Local artist wins HIMSoG logo making contest

HIMSoG logo making contest
HIMSoG-8 logo winner Eduardo Rompal (in black shirt) with NNC-8 regional coordinator Carina Santiago and the 5 judges.
March 20, 2011

TACLOBAN CITY – Local artist Eduardo “Ed” Rompal won the logo making contest for the media group “Harmonized Initiatives of Media for the Spread of Good Nutrition in Region 8” (HIMSoG-8) and bagged the cash prize of P5,000.

In all, there were eight entries and Ed, as he is familiarly called by many, was the last to submit his entry. However judges of the logo contest composed of three university professors, one agency director, and one TV media personality picked his entry as best during the judging held March 11, 2011 at Hotel Alejandro, this city.

Himsog is a vernacular word for “healthy body” and thereby in the winning logo: The steam over the bowl – which is a stylized letter M represents the group of media practitioners, floating hot as to their fervent desire to fight hunger and malnutrition, moving on upward motion to extend overall communication support to the government for the success of Accelerated-Hunger Mitigation Program (AHMP) and Promotion of Good Nutrition (PGN) through media power.

The Rice Bowl, a receptacle for food, symbolizes Region 8, the media group’s home base, and its leaning inward is the motivation to bring positive behavioral changes in people in order to transform depressed places into hunger and malnutrition free communities. The Triangular Form connotes growth and development, and its three corners signifying the HIMSoG collective intent to reach out to all points of Region 8.

Judges of the contest were professors Stephen Q. Lagarde (UP), Heidrun Milan (EVSU), Faustito A. Aure (EVSU), PIA Regional Director Olive P. Tiu, and TV personality Ronnie Roa.

Media support enlisted in the fight vs. hunger and malnutrition

October 29, 2010

TACLOBAN CITY – Combining the force of the media with the brarangay folks in the fight against hunger and malnutrition was the goal of the joint Anti-Hunger Mitigation Program (AHMP) Media Forum and Barangay Nutrition Scholars (BNS) Congress held at the Leyte Park Hotel Gymnasium, Tacloban City October 21, 2010.

The anti-hunger program of the government dubbed as AHMP was presented to a combined audience of some 20 media practitioners in this city and more than 1,200 Barangay Nutrition Scholars (BNS) from the 41 municipalities of the Leyte Province.

Organizers put the twin problems of hunger and malnutrition to scrutiny, stressing what the government is doing to address them, and the role that the BNSs play and what the media can do in fighting them.

National Nutrition Council (NNC) Region 8 chief Carina Santiago said, “With the combined support of these two influential groups, more Filipinos especially at the grassroots level will have increased knowledge on AHMP and good nutrition, and will rally behind the fight.”

The BNSs are seen as the champions of nutrition at the grassroots, doing the tedious task of children’s weight monitoring, promoting and teaching mothers and caregivers proper nutrition including exclusive breastfeeding, and helping implement nutrition projects such as backyard vegetable gardening and supplemental feeding. These tasks oftentimes interfere with their own domestic responsibilities. Having very minimal allowance, the BNSs are purely doing voluntary work, it was learned.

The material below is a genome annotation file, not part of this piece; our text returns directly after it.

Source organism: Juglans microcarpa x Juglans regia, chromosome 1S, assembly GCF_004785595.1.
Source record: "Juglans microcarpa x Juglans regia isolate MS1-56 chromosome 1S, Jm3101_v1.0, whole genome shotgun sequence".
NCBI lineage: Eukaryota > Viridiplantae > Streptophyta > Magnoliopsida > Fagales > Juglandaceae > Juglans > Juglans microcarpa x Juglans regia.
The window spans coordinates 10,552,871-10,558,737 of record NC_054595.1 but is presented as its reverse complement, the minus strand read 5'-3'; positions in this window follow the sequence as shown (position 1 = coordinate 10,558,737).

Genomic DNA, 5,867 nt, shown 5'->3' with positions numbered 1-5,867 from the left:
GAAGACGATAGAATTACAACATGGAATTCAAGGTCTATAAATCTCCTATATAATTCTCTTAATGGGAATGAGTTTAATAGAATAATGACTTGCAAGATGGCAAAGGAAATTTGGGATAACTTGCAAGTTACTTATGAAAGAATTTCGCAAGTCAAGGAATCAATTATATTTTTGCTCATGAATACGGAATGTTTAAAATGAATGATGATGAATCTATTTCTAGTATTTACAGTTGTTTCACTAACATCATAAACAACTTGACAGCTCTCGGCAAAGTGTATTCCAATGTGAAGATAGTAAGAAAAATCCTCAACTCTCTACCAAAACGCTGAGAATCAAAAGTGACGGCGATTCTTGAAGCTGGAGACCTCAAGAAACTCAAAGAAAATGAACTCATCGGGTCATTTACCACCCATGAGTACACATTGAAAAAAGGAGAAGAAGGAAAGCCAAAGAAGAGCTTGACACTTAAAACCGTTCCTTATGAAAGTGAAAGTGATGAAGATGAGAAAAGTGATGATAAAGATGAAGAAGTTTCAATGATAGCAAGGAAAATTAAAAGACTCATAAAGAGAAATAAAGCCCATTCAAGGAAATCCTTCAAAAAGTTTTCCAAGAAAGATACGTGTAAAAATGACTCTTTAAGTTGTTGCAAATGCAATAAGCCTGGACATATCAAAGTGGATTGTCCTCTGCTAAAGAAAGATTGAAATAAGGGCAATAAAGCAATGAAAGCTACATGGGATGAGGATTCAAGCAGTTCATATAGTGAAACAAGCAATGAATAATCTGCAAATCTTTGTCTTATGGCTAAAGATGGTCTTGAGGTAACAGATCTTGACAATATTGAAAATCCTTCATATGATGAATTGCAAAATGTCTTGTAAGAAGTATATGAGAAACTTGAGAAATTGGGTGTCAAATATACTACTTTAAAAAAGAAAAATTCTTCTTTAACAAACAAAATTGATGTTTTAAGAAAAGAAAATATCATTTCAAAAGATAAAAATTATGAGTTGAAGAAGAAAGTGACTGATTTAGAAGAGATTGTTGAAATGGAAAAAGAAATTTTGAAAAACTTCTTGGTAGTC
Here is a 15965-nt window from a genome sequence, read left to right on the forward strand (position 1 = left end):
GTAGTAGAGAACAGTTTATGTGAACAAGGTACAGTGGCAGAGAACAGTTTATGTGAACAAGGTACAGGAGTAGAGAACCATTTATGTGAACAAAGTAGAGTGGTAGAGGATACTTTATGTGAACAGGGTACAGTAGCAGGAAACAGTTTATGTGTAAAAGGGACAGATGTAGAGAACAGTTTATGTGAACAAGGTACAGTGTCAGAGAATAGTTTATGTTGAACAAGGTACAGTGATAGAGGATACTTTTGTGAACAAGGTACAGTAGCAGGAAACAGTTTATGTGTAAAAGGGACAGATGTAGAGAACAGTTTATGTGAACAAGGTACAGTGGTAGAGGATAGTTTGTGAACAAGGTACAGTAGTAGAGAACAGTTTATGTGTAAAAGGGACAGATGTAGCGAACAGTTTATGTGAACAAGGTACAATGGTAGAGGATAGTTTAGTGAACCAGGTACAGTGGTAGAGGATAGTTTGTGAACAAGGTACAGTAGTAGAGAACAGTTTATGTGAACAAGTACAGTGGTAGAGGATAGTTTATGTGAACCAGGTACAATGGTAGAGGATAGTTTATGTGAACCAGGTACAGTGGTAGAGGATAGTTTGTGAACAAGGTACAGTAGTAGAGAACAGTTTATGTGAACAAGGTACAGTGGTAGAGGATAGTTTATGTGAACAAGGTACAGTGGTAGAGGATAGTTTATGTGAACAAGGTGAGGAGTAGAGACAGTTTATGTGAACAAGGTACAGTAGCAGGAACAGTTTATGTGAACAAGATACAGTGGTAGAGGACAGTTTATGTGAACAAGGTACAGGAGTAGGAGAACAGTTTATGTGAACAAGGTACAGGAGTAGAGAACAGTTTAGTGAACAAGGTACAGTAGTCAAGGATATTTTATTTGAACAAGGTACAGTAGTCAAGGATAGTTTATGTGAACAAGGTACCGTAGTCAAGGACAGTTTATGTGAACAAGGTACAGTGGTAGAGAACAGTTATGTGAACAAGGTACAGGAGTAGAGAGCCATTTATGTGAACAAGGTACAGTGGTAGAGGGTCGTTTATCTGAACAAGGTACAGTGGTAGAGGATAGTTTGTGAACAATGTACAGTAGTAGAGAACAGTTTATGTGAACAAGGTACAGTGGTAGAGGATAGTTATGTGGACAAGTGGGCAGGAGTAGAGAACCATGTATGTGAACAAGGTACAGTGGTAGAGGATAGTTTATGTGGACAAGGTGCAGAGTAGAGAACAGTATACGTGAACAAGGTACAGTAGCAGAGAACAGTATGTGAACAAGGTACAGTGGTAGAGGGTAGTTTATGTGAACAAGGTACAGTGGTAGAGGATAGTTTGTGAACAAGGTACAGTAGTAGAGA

Discussions during the joint Media Forum and BNS Congress primarily focused on the AHMP framework wherein the problem is attacked both from the supply and demand side. Banner projects of AHMP include Food-for-School Program, Gulayan sa Masa at Paaralan, Barangay Bagsakan, Tindahan Natin – all aimed at increasing food supply. Strategies to improve food delivery from the production sites to the market are also being implemented by constructing more farm-to-market roads, ports, irrigation and RORO facilities.

Also a priority action of the government now is to put more money in poor people’s pockets for them to be able to buy food. This is being realized through microfinancing, and intensive job and livelihood generating projects of different government agencies.

Discussions in the afternoon session shifted to the importance of good nutrition and how the BNSs can help promote it at the barangay level.

NNC Executive Director Asst. Secretary Ma. Bernardita Flores delivered the keynote speech of Health Secretary Francisco Duque, who was in Luzon to attend to the outbreak of diseases in flood-stricken areas. Also present during the affair were Director Leo Cañeda of the Department of Agriculture, Director Edgardo Gonzaga of the Department of Health, Leyte Vice Governor Mimiet Bagulaya, Directors Leticia Corillo of the DSWD, Carina Santiago of the NNC and Romeo Quiza of NIA, and NFA Manager Ben Marta.

Dir. Cañeda said hunger is not only caused by lack of food due to poverty, but by lack of food supply as well. He said even if there’s money to buy food if there is not enough food in the market, people will still go hungry. He also stressed the importance of promoting good nutrition since it will teach people to buy the right food. Managing population growth is also a must because large family size exacerbates the problem.

The BNS Congress has become an annual tradition of the province of Leyte as a venue for putting into limelight the unsung heroes of nutrition, the BNSs. This year’s gathering sent them home packed with greater understanding and appreciation of nutrition, and many of them also bringing home raffle prizes donated by the members of the Regional Anti-Hunger Task Force as well as from the private sector. This initiative of the provincial government of Leyte, with Governor Petilla on top and with the Provincial Nutrition Action Officer, Melchora Cawile as focal person, is worth replicating in other provinces.

According to the NNC regional chief, Carina Santiago, after the day-long joint learning and sharing activity, it is expected that the fight against hunger and malnutrition in the province will continue to scale up to greater heights.